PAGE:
Every day, one company after the other cuts prices by 20 per cent or even 30 per cent. There are some tremendous bargains in the shops - it is worth a quick look this Saturday. Should you want to be on the leading edge of technology, new machines with higher specifications are slowly making their way on to the market.
Buying a computer is the same as buying anything - a well-informed consumer can spot a bargain, an ill-informed consumer risks becoming shark bait. If you are going to spend the best part of pounds 1,000 or even pounds 1,500, it pays to bone up on the basics. To really get up to speed quickly, invest a bit of time and pounds 5 or pounds 10 in two or three computer magazines. Not only are you likely to save yourself hundreds of pounds, more importantly, you will buy a machine that does what you want it to do for most of its working life.
But whatever you do, the machine you buy will look old-fashioned within one year. It will look rather tired by the end of the second year and will look pretty much ready for the scrap heap by the end of the third. This is not because it will have broken down and not be working properly (of which more later) but simply because technology moves on so fast.
The basics of choosing a computer are quite straightforward. First you must decide between a Macintosh or an "IBM-compatible PC".
This is as much an emotional decision as a logical one. Macs are still easier to use than PCs, but not by as much as they used to be. They are more expensive than PCs, but again not by as much as they used to be. The other oft-quoted downside with the Mac is that there is not as much software for it as there is for the PC. Don't let that worry you - there is more than enough. The only significant difference is that a Mac is better for serious graphics works and most creative tasks.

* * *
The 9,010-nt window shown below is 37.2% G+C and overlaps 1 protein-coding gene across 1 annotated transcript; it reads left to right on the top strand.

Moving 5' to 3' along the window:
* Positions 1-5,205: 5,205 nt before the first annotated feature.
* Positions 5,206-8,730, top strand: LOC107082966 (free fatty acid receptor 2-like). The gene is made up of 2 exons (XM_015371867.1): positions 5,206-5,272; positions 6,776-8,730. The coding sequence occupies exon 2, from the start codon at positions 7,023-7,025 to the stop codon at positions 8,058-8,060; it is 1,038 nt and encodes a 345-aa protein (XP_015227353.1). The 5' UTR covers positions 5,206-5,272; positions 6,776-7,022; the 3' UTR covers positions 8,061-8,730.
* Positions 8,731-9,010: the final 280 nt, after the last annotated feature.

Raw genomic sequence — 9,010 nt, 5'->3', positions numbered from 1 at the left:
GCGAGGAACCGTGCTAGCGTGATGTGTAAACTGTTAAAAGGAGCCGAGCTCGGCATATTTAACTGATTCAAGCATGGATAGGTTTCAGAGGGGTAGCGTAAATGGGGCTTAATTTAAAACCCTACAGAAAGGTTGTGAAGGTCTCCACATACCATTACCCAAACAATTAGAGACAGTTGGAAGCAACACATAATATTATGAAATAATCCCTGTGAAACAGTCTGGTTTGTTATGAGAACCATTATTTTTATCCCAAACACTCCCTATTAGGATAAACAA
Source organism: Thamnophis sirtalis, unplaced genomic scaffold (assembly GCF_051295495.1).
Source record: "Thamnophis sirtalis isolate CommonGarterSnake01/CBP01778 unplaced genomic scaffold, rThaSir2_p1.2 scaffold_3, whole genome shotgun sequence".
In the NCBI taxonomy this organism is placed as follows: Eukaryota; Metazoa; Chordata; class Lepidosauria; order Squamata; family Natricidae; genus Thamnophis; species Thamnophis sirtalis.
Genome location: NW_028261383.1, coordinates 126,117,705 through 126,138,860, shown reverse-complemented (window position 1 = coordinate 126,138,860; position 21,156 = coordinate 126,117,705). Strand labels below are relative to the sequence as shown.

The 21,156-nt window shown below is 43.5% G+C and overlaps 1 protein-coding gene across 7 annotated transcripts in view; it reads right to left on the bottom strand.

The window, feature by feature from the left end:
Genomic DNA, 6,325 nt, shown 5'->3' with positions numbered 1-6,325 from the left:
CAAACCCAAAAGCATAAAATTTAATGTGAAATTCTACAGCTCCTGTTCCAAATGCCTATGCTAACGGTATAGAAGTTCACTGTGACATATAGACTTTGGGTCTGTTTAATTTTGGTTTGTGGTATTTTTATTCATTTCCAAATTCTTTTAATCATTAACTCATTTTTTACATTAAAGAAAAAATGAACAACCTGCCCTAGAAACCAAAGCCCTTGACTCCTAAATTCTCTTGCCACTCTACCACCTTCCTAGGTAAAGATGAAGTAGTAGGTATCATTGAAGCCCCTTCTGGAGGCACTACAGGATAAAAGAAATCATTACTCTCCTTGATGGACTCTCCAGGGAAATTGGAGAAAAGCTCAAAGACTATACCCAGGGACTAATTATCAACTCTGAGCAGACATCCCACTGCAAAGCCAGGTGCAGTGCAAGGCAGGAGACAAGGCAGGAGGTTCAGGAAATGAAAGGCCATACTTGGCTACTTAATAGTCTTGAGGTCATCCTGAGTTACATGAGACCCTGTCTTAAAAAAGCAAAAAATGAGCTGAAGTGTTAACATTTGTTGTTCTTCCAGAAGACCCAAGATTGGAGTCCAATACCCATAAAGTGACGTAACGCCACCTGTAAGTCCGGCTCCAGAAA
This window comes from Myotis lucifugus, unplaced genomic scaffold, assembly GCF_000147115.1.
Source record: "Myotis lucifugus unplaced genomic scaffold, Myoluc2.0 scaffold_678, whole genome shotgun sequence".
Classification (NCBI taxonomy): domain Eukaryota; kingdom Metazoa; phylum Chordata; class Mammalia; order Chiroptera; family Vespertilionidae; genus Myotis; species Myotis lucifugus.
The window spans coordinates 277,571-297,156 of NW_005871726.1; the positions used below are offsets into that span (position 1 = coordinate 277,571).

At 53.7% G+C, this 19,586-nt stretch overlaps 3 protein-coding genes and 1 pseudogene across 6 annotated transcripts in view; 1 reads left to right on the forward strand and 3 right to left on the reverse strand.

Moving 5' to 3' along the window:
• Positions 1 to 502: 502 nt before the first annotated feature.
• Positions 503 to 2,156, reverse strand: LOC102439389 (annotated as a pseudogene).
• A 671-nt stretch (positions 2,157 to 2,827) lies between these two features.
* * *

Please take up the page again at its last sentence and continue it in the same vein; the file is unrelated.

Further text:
But most people will plump for a PC. Here, choosing the right machine comes down to four major components - the processor, the hard disc, memory and after-sales support.
The market has simplified over the past four months. There really is no reason for buying anything but a Pentium machine. These operate at various speeds. If you can afford it you should go for a 133MHz machine, ideally a 166MHz and if you can afford it a 200MHz. The faster the better. For most jobs, a slow Pentium will do you fine. But who can tell what we will be doing with our PCs in a couple of years? So it is nice to have some spare power under the bonnet.
There is only one small problem and that comes by the name of MMX - multimedia extensions, a mid-life fillip for the Pentium processor from makers Intel. It makes multimedia programs (such as video and sound) go a little bit faster still and it makes multimedia programs written for MMX go a whole lot faster. As there is virtually no MMX software to be had at the moment, your best bet is probably to ignore MMX altogether.
If you buy a reasonably powerful PC, you will be amazed at what it can do. You can also think about upgrading it in a year's time with an add- on chip. Make sure when you buy your PC that it will be able to take an MMX "Overdrive" chip. These are expected to go on sale any day now. They will be expensive to buy to start off with, but in a year or so they will probably cost around pounds 150. If you plan to go this route, you could do worse than buy a 133MHz machine as the MMX upgrade processor will also speed up the basic chip speed as well.
The second basic is your hard disk. Today hard disks are cheap and programs are getting bigger. So buy at least a 1 Gbyte (gigabyte or one-million byte) drive, ideally a 1.6 Gbyte drive or a 2 Gbyte drive.
Memory or RAM is now so cheap that you should load up your machine with as much as you can afford. Do not buy a machine with anything less than 16 Mb and you should ideally go for 24Mb.
The last part of choosing which computer to buy is, for the non-expert user, probably the most important. How good will your support be? Most companies offer to come out to you and fix your machine for the first year. After that, you have to lug it back. But perhaps more important is the general support you will receive to help you use it. This, for most of the major companies is pretty dreadful. Some charge you 50p or more a minute to hang on the line waiting for one of their staff to answer a query. Some offer no support at weekends.
When you unbox your new Pentium 133, 16Mb machine and put on the first piece of entertainment software, you will be stunned by the power and, perhaps even beauty, of the modern computer. Pluck up your courage and join the revolution. You will be glad you didReuse content